Anniversary in the far north

20 years of long-term ecological research in the deep Arctic Ocean
[29. August 2019] 

20 years ago, scientists from the Alfred Wegener Institute, Helmholtz Centre for Polar and Marine Research (AWI) laid the “foundation stone” for a unique long-term observatory in the partly ice-covered Fram Strait between Greenland and Svalbard, which they call their HAUSGARTEN. The deep-sea observatory is the first, and still the only one of its kind for year-round physical, chemical and biological observations in a polar region. Here researchers investigate how a polar marine ecosystem alters in a period of global change. 

As a result of climate change, the Arctic is changing at a rapid pace. However, observation programmes that provide information on changes in the Arctic marine ecosystem are rare, since the polar regions are largely only accessible with the help of modern and expensive infrastructures and equipment. The HAUSGARTEN stations are spread over an area of roughly 30,000 km2 between 78° and 80° North and between 6° West and 11° East. In this area, deep-sea researchers regularly carry out investigations at a network of 21 stations at depths ranging from 250 to 5500 metres. Using a multidisciplinary approach, they study all parts of the marine ecosystem, from the surface down to the deep seafloor, in order to determine the effects of climate change on the biodiversity of the marine Arctic. Samples and measurements are taken in the water column and at the seafloor every year during regular summer expeditions. In addition, instruments anchored to the sea floor continually take samples and measurements; more recently, mobile autonomous devices have been in operation all year round.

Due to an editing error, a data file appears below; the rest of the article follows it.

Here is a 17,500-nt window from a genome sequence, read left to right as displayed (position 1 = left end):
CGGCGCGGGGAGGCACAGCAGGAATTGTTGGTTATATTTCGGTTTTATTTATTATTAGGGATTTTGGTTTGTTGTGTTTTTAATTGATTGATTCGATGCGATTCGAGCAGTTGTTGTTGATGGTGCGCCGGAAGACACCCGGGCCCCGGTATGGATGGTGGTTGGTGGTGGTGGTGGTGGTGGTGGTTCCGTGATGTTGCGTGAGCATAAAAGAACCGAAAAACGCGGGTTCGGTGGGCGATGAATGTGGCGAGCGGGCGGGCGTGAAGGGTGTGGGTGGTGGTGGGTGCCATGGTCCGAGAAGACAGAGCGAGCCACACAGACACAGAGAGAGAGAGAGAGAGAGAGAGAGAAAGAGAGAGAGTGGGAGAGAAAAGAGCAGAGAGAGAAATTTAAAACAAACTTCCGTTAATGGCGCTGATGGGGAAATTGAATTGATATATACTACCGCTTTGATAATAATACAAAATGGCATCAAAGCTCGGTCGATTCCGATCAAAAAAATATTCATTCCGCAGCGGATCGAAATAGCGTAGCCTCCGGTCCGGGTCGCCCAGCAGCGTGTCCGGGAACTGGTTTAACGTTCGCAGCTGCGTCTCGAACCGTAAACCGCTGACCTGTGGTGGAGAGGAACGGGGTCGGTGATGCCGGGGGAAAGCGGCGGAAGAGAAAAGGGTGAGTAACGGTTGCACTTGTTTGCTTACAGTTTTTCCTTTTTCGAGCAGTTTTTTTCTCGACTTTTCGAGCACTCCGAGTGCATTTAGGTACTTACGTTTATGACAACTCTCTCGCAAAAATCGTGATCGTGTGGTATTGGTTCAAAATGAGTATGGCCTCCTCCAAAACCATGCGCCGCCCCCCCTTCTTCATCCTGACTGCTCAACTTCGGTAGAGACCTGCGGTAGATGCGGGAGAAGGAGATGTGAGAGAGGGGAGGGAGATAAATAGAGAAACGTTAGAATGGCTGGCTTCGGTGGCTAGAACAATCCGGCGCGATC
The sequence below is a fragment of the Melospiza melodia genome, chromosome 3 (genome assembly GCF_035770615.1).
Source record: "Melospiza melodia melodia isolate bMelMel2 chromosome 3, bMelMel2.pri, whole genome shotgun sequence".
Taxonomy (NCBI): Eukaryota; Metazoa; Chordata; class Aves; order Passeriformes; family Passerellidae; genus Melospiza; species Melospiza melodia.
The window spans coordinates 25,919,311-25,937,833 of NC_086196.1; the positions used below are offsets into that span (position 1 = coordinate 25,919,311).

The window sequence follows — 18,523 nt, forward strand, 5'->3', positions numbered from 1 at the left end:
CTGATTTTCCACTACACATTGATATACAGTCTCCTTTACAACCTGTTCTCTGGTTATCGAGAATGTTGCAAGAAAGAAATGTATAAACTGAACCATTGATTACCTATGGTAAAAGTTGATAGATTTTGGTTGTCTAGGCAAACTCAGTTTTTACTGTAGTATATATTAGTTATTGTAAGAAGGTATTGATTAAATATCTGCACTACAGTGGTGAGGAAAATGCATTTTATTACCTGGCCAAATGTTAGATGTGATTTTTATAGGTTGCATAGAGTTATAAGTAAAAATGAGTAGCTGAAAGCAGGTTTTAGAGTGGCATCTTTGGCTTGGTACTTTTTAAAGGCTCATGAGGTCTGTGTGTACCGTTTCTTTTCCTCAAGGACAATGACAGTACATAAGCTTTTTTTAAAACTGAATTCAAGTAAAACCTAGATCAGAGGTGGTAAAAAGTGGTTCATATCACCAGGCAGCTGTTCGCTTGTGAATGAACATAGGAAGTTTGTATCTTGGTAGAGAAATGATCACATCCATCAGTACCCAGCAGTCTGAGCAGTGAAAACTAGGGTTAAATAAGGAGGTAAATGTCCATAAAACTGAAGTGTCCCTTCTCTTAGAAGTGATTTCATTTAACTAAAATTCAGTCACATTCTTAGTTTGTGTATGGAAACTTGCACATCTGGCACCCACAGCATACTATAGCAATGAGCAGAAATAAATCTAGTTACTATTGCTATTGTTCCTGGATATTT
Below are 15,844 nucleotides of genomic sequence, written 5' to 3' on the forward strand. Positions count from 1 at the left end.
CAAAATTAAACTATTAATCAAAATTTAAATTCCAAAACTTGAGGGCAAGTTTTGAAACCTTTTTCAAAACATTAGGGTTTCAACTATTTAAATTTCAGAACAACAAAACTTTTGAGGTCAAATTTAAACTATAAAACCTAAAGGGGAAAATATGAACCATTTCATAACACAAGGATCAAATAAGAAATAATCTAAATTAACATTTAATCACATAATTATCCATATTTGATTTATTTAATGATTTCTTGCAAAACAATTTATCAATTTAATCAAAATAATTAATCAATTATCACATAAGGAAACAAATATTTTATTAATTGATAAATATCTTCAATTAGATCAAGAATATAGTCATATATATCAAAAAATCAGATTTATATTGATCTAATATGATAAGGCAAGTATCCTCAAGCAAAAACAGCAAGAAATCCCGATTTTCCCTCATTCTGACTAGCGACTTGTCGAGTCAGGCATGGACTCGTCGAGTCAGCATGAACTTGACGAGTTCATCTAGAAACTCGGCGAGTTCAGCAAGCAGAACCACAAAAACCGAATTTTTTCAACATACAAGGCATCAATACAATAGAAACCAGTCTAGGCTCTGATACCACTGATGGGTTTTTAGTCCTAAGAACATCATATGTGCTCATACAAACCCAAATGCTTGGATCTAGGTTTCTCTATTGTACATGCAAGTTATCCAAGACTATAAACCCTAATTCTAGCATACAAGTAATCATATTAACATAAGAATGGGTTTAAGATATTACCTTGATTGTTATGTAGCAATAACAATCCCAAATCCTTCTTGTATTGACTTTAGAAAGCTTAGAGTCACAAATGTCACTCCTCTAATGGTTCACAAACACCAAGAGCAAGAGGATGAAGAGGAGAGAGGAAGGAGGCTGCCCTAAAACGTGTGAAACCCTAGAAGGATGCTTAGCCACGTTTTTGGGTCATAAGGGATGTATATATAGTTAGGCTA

“In summer 1999, we used the French Remotely Operated Vehicle Victor6000 for the first large-scale mapping of the seafloor in the HAUSGARTEN area,” reminisces one of the founders, Dr Thomas Soltwedel, a biologist at the Alfred Wegener Institute. “Actually, at that time we had a different overarching question: what causes / allows the high biodiversity in the deep sea? We then decided to always carry out our investigations into this question at the same location, in order to gain an idea of the natural fluctuations in the environmental conditions in the research area over time – and so the time series was created.” In times of global climate change, the central question is now how a polar marine ecosystem alters with the global changes. 

Since it was founded, the HAUSGARTEN Observatory in the eastern Fram Strait has also served as an experimental area for unique long-term biological investigations on the Arctic deep seafloor. For example, in the past year, samples were successfully taken from an 18-year colonisation experiment, allowing us to demonstrate that the colonisation of free areas at the deep seafloor by sessile organisms like sponges and sea lilies is an extremely slow process. This shows that human interventions at the deep seafloor, e.g. the planned mining to extract mineral sludge and manganese nodules, could cause lasting damage to the deep-sea ecosystem. Other long-term experiments simulate various scenarios for the altered environmental conditions that are likely based on the current global changes. Feeding experiments investigate how organisms at the seafloor respond to quantitative and qualitative changes in the food supply. Further, as part of the EU-funded INTAROS  (Integrated Arctic Observing System) project, a highly technically complex experimental approach will be used to investigate, for the first time, how bottom-dwelling deep-sea organisms respond to the continuing acidification of the oceans.